I think Peoria will be exactly in the same boat as any other district. As those benchmarks keep rising, as the proportions that have to meet adequate yearly progress increase, it's going to be harder and harder for the special populations under the E.L.L. students not English fluent or Special Ed students that have nonstandard accommodations according to the guidelines set forth under special education law that they're not going to be counted or the E.L.L. students that are forced to take an English language reading test are almost 9 by definition not going to score highly on that. That's why the Arizona system that we have now is much more accommodating, it's much more sensitive to the fact that it takes a number -- some years for students that are not English fluent to be fluent enough to sit and take an English language reading test.

Richard Ruelas:
The act is set to expire -- the renewed -- this is the first crack congress has taken to renew it. You and a bunch of other people in your position are trying to think of ways to improve the system?

Tom Horne:
Yes. It's called reauthorization. It's up for that this year. In a lot of other acts, it gets postponed for two or three years and they just reauthorize from year to year way it exists. It may be changed this year. If they can get the bills out of committee by mid may they're hoping they can do it this year. English language learners, special education, growth models, there are certain areas where we hope we can get improvement. The state school officers and I have all worked together to try to lobby our congress men and senators. They were sent a letter saying they should stop their irrational policy on English language learns trying to hold them accountable after one year.

Richard Ruelas:
Are you trying to read tea leaves on who might become president in 2008 to see if -- what their thoughts are on school accountability, high stakes testing?

Tom Horne:
That is if they don't get it out of committee by mid may, then they'll have to wait until after the next presidential election what will be the point of view of the next president. My view is, instead of having a 1100-page bill, which is what no child left behind was, there should be a 11-page bill. Set for the principles which I agree with. Standards, assessment, accountability, so we're sure kids are taught what they need to learn and schools are accountable. But let the states manage the details. If you have the federal government manage the details with a 1100 page bill and intrusive department of education, no one can mess things up the way the federal government can.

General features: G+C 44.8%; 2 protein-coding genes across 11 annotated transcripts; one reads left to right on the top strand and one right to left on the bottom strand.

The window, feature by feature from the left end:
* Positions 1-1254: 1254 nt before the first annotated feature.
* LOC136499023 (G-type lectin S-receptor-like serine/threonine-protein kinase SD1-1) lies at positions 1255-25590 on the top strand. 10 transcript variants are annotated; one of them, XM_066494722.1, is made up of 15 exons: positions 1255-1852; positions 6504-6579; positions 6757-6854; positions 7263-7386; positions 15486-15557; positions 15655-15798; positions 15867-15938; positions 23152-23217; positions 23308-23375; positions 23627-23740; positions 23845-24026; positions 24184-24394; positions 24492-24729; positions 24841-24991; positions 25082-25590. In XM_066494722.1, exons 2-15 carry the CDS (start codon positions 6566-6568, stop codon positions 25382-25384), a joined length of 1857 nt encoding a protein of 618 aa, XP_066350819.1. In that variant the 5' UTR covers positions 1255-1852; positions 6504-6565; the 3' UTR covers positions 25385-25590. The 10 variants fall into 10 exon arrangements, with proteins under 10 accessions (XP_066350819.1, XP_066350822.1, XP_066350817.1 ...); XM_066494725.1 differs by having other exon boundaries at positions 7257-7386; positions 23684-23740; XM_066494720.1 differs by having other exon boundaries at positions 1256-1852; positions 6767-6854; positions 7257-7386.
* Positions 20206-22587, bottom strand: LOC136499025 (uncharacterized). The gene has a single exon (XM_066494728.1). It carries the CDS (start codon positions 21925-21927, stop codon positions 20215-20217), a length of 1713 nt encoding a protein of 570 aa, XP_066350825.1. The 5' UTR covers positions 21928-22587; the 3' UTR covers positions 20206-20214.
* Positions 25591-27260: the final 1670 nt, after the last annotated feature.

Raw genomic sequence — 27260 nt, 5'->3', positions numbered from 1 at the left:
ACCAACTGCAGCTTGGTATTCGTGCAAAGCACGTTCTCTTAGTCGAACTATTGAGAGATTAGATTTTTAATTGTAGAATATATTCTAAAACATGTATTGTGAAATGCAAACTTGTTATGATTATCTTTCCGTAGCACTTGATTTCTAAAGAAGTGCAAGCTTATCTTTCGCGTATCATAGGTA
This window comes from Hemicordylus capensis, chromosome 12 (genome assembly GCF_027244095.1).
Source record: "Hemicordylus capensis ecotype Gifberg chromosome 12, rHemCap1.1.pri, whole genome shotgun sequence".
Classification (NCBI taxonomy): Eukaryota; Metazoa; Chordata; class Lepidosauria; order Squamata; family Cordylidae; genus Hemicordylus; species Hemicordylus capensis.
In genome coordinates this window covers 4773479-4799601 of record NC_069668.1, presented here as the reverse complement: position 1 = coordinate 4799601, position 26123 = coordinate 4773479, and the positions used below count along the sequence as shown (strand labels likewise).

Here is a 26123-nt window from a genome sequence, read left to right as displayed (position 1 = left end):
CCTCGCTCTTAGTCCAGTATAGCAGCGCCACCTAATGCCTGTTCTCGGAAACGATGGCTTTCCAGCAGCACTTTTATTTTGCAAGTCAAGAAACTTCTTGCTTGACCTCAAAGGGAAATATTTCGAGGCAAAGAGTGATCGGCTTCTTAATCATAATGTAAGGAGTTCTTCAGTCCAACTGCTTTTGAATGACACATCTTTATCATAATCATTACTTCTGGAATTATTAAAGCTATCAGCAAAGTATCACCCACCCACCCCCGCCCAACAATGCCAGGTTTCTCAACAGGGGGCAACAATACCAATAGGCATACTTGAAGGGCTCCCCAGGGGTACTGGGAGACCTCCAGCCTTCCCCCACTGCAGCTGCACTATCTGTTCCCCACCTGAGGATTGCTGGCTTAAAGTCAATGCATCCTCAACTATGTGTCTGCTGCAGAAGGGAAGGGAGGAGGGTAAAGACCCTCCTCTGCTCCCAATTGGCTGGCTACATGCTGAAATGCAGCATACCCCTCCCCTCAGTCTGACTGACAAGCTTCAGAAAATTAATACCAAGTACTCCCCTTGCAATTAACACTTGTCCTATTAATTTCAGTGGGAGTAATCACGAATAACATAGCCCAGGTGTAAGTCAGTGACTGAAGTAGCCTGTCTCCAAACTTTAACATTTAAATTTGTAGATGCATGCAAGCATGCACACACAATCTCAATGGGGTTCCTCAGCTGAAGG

Richard Ruelas:
M. Sloat, again students are the issue here. With especially special needs kids is, there a way to test them you think would be fair?

Ed Sloat:
I think certainly. The one thing that you would not want to do -- now, I personally think is unethical is you take a student that obviously is not being instructed at grade level or doesn't have the English language skills to take a grade level test and subject them to that experience because public policy says they have. To what you're doing is you're subjecting them to an assessment experience that they're not going to do well in only to give them the paper back to tell them that they failed. I find that to be unethical. If a student in Special Ed is being taught at the third grade level or below grade level, then the assessment experience should match the instructional experience that's occurring in the classroom. And to use assessment that's not matched to instruction, it's not useful. The data is not useful for instructional improvement. It's not useful in this world of data-driven decision-making to do better instruction or modify your instruction to hem the student because it's not valid.